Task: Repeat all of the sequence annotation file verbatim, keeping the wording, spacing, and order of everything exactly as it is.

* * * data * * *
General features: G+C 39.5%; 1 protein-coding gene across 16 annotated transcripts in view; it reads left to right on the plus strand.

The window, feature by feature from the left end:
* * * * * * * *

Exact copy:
General features: G+C 39.5%; 1 protein-coding gene across 16 annotated transcripts in view; it reads left to right on the plus strand.

The window, feature by feature from the left end: